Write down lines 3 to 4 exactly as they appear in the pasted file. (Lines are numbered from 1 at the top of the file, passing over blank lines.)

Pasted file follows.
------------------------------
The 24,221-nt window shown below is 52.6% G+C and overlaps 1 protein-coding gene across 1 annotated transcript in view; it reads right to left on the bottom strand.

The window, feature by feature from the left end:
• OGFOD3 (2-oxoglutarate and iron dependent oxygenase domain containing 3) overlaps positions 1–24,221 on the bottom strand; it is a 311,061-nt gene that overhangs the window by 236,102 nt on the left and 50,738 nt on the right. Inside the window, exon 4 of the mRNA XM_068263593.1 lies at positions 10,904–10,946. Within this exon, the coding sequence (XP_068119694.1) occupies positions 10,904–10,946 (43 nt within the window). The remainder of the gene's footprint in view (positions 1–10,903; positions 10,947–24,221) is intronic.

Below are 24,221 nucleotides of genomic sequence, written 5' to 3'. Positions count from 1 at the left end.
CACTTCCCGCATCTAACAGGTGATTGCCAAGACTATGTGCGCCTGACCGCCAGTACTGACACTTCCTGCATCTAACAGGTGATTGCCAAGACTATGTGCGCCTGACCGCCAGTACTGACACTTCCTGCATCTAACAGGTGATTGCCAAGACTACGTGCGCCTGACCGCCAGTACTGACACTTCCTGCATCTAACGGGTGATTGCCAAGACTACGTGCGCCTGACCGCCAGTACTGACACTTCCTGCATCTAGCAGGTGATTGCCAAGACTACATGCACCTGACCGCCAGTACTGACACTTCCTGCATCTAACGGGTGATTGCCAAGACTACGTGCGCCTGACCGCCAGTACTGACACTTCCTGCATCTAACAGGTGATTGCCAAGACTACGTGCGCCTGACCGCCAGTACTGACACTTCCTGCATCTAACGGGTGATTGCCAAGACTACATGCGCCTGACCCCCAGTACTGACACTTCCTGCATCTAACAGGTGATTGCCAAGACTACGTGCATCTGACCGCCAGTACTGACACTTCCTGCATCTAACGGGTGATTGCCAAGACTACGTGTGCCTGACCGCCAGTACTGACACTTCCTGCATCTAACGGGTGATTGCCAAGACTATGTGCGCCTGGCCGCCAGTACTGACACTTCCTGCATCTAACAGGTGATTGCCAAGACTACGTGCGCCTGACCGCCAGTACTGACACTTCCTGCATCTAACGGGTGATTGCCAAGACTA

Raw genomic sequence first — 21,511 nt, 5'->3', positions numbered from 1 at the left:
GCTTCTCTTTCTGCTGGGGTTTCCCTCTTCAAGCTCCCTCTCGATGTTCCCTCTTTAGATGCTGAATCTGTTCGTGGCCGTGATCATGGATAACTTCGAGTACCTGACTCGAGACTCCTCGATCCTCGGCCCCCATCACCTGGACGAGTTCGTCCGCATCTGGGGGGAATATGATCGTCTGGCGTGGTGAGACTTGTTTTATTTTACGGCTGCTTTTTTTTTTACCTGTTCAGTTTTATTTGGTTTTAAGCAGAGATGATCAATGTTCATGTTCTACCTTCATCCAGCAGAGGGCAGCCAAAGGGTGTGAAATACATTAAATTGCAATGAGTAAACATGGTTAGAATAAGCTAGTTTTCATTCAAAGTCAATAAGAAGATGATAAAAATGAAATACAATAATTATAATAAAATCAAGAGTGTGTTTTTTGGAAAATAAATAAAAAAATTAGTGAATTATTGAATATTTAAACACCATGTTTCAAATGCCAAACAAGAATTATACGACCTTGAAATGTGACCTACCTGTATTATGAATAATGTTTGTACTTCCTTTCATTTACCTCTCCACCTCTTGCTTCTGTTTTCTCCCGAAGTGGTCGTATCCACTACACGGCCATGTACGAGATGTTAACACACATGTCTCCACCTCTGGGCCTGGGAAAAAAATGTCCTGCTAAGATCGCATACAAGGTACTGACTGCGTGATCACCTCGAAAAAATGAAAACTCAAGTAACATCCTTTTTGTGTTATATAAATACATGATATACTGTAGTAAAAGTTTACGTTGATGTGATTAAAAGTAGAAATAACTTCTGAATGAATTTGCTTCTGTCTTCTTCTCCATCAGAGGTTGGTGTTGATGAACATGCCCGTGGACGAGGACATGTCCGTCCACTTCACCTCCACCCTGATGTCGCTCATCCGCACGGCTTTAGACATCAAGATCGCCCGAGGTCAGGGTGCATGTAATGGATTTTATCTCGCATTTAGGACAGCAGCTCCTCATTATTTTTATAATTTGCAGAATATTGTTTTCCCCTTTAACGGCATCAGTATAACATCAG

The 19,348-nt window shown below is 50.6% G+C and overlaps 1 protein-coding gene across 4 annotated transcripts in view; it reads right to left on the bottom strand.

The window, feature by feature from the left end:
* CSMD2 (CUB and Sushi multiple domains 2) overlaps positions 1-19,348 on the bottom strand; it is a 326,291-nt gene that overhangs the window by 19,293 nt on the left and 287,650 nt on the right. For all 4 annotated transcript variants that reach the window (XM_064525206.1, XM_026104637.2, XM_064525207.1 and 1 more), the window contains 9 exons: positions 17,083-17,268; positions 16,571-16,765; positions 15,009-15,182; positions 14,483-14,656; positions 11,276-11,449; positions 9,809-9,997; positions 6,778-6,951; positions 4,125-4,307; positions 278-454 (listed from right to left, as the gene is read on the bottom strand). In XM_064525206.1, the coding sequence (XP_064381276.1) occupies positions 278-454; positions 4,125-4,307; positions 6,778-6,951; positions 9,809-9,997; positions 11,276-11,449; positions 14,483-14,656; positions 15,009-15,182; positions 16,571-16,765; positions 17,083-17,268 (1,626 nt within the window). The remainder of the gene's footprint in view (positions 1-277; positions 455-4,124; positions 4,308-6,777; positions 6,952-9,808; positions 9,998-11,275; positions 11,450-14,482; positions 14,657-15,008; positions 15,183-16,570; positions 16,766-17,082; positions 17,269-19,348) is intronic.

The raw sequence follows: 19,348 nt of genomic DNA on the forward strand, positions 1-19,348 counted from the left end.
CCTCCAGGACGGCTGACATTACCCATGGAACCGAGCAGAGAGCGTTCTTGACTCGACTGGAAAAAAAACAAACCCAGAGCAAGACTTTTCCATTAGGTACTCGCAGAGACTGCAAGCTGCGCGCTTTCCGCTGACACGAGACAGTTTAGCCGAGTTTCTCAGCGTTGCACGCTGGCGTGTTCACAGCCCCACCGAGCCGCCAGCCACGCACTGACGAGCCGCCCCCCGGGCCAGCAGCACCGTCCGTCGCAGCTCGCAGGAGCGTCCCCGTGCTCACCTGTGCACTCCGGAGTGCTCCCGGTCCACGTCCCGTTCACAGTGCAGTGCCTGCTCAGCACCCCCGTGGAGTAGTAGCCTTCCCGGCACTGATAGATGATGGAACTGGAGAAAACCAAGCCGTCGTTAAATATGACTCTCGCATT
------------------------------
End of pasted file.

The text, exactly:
• OGFOD3 (2-oxoglutarate and iron dependent oxygenase domain containing 3) overlaps positions 1–24,221 on the bottom strand; it is a 311,061-nt gene that overhangs the window by 236,102 nt on the left and 50,738 nt on the right. Inside the window, exon 4 of the mRNA XM_068263593.1 lies at positions 10,904–10,946. Within this exon, the coding sequence (XP_068119694.1) occupies positions 10,904–10,946 (43 nt within the window). The remainder of the gene's footprint in view (positions 1–10,903; positions 10,947–24,221) is intronic.

Below are 24,221 nucleotides of genomic sequence, written 5' to 3'. Positions count from 1 at the left end.